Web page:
After viewing the Arch again from the safety of the sidewalk, we took the subway back to the hotel and ate at Quick Burger, next to McDonalds.

The next morning, we popped in to Notre Dame to catch its 850th anniversary--during which they added a grand stand and gift shops but closed all public toilets. Blessedly, this was my only flareup of IBS during the trip. I took lots of pills, didn't eat vegetables or drink much pop, and took very small meals more often. TRY not eating onions in French or Italian restaurants. Lines for toilets at gift shops went out the door and they charged 50 cents at the till for the wait. I gave my change to the kids to get a souvenir coin while I ran into a restaurant. They also wanted to charge 50 cents at the stall, but refused to give change to tourists. Eventually, a kind woman customer saw my obvious discomfort and asked for a free token for herself. I still had to wait for a woman who commandeered (commodeered?) the men's toilet, because the women's room had a line.

The last stop of the city was the church of Sacre Coeur at the top of Montmarche. It was a relatively long ride, walk, and climb up over a hundred steps. I worried about check out time of noon and the train the whole time. The clerk told us to relax and take our time. We waltzed
through customs at the train station with relative ease after filling out several unexpected forms. They actually ask you if you're a terrorist or carrying contraband. I had to explain how I could possibly be retired at my age to the officer and hand out some cards.

My admitted paranoia made us wait in the lounge for an hour before boarding, but I prefer this to missing the train and having to buy the tickets again. This wait gave Emily a chance to charge her DS by the courtesy desk and me an opportunity to buy some British pounds. Strange that as a member of the EU, England still seems to still do everything its own way.


vacation 12: Versailles


We arrived in Versailles late on purpose to get the after 4 price. I think the two of us got in for 12 Euros. A man who was leaving as we came in liked our family shirts and gave us a priority pass--it skipped us to the head of the long line, for which we were grateful. You can't appreciate the sheer monumental scale of this palace unless you've been inside. Napoleon had nothing on Louis for overcompensating. Wow. Everything had to be colossal. The hall of mirrors is 41 feet tall and 239 feet long. "Normal" rooms might be half that height. It was thoroughly impractical and designed to awe.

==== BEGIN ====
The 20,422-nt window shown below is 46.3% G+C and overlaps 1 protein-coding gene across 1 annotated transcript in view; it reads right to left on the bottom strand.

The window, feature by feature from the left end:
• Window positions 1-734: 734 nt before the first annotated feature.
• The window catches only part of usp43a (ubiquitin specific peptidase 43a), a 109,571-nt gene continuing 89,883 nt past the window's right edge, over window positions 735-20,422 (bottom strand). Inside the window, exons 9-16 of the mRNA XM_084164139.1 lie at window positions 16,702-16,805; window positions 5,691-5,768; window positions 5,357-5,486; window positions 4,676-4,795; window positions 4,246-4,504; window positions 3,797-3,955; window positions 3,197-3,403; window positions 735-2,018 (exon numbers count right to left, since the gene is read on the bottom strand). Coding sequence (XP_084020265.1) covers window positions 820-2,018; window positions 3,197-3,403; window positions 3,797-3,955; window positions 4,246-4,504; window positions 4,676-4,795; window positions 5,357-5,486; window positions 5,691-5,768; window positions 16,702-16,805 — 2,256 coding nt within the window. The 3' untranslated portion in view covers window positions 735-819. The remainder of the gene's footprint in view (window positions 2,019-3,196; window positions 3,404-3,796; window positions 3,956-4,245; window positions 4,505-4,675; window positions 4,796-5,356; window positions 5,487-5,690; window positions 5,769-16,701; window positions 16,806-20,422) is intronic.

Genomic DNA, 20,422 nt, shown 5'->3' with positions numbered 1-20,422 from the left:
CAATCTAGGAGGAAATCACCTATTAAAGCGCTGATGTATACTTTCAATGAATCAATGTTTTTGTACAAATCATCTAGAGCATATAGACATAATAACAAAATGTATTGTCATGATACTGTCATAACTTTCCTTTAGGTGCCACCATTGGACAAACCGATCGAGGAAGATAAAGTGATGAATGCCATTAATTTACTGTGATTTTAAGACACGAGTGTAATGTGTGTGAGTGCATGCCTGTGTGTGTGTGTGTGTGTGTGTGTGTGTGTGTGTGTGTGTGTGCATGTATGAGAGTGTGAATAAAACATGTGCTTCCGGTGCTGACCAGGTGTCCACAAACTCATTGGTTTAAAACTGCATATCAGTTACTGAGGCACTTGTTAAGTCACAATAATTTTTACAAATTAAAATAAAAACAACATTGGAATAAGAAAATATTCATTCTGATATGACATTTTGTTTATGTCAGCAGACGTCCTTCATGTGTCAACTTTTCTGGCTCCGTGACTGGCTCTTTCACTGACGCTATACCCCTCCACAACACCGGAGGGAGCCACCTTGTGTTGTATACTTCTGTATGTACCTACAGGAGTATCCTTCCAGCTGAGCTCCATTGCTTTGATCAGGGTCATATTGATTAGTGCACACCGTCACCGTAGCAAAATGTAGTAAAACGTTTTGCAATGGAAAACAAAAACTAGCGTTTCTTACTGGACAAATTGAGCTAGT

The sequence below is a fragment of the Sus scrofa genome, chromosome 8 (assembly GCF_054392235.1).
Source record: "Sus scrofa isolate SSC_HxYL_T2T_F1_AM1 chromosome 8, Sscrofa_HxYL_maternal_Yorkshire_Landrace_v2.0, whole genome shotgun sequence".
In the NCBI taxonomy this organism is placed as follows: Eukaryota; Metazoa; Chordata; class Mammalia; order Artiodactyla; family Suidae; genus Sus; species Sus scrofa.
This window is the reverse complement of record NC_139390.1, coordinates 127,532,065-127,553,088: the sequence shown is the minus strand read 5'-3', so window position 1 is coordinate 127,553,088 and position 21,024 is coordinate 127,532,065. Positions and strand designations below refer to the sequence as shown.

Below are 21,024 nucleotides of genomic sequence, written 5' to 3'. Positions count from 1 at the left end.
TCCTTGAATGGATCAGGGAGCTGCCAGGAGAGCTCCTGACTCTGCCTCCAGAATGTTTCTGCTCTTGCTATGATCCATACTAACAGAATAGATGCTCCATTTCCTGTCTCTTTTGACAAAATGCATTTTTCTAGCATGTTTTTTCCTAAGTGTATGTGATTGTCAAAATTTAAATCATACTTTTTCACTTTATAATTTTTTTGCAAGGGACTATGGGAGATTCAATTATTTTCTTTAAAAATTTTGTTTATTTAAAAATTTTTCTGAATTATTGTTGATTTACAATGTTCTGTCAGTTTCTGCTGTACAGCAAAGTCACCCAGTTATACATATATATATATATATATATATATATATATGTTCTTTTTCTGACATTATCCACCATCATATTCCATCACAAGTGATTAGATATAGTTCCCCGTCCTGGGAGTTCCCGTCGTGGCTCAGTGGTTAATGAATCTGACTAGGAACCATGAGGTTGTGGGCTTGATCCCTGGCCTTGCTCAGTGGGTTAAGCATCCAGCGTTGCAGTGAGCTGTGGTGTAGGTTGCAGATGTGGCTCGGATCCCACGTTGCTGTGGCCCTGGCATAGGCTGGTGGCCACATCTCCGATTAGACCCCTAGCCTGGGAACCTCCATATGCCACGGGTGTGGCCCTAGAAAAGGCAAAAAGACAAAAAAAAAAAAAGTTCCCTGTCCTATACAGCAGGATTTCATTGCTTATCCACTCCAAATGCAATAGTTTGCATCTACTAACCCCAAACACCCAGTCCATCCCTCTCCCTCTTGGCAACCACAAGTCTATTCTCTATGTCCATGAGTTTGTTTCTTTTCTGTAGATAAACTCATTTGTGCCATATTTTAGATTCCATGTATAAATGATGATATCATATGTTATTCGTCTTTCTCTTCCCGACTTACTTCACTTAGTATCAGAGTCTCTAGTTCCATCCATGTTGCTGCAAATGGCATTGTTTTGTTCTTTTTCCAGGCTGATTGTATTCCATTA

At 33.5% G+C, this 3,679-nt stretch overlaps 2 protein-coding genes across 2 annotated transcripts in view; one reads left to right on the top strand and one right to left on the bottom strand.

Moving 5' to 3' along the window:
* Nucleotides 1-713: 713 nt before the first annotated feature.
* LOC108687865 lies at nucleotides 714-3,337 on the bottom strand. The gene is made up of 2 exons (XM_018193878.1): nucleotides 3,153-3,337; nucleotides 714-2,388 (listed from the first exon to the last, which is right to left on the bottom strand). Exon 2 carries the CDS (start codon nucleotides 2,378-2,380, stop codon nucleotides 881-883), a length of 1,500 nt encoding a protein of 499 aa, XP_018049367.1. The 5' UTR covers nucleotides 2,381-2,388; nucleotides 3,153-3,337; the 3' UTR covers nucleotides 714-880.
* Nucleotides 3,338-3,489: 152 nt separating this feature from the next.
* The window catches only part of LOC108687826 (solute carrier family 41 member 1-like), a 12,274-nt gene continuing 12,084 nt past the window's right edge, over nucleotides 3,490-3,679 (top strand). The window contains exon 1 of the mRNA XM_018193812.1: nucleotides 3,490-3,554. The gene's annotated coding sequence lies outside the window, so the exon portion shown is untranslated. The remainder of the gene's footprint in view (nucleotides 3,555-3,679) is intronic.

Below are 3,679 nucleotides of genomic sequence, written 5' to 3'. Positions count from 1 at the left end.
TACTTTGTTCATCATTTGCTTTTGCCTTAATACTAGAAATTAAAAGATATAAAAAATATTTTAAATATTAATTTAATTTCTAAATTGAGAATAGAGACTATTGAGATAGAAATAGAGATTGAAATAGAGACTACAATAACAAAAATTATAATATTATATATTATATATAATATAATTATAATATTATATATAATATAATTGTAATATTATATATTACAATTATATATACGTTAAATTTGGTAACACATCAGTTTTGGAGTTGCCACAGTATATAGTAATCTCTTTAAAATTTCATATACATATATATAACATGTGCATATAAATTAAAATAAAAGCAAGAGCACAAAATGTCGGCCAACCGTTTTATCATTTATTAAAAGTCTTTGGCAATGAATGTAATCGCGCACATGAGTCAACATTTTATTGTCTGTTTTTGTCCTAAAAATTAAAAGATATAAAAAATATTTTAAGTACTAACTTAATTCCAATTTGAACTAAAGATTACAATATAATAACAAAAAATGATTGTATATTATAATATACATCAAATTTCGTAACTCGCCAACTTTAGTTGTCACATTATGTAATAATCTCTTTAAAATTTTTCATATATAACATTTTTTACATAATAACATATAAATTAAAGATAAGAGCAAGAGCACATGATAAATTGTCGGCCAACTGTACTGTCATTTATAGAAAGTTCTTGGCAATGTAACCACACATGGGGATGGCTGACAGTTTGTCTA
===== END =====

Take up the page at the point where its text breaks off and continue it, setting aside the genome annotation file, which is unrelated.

Having said this, the glitz on every surface and masterpieces on every ceiling wore thin fast. My wife and daughter loved photographing the fancy beds. Everybody seemed photograph everything--no one would believe it existed unless it was on the memory card. Frequently, we would offer to take a couple's photo posing together, and they would reciprocate by taking a shot of our whole family. One gentleman, however, held out his iphone, struck a Benetton model pose, and snapped his own picture in front of the chapel. Thanks to technology, we could all do that now. We don't need anyone else for this form of gratification.

The crowds were truly insane. The 40 foot wide room was roped off so that the tourists could only stand in the first 13 feet. When a tour group leader strode by with umbrella raised high, it was like a flash flood. You couldn't move. When three groups hit at once, I had to shove my way over to little Emily lest she be carried away. A few times, her arm got stretched or I had to pick her up.

We didn't get to see Marie's cute peasant village. At 20 till 6, the guards blocking the garden told us we wouldn't make it there in time and to please leave. No problem, we'll get to the hotel early and relax. We could spend our 19th wedding anniversary having a meal in romantic Paris.

Hah! Never drive in Paris. I'm not kidding. This is a photo of the 5 layer traffic circle around Arch du Triumph in rush hour (courtesy of our TomTom GPS). Following that is a photo of my wife and the sweet rental car it took us 4 harrowing hours to return: one hour to get to the north train station, one hour to fill up with gas...We had to ask for instructions to a gas station from the locals because the GPS was wrong and they hide them. There isn't necessarily a station, just a pump at the curb that you pull into that spot to use. God bless the honesty and English of the Indian community in Paris, because I left my wallet on the counter at Elan gas while getting instructions to Hertz. Then we spent over an hour trying unsuccessfully to find the right secret parking garage under the Japanese restaurant--the one under the Louvre only has key drop off and Hertz is the only car company not in the other two. When I check my wallet to pay for the unwanted garage I find in terror that my wallet is missing. We race back to the gas station, which is now closed. Worried, we drive back to the train station, and a female Hertz clerk FORCED me to spend fifteen minutes waiting in line for them to give us a map while Tammy is parking illegally in in the taxi lane. Every other car agency offered me (incorrect) maps of their locations with no wait. When I arrive at the taxi stand with the nice clerk from Hertz, I have to wait another thirty minutes for my wife to make it back to the hotel to find me after the taxis/hotel gave her an incorrect map and demanded she move. Then we wait another half hour for paperwork. The punchline--the poor owner of the gas station has been to Hertz twice to return my wallet, but had to go home because it was so late. I think we ate leftover peanut butter sandwiches at 10:30 or so for supper.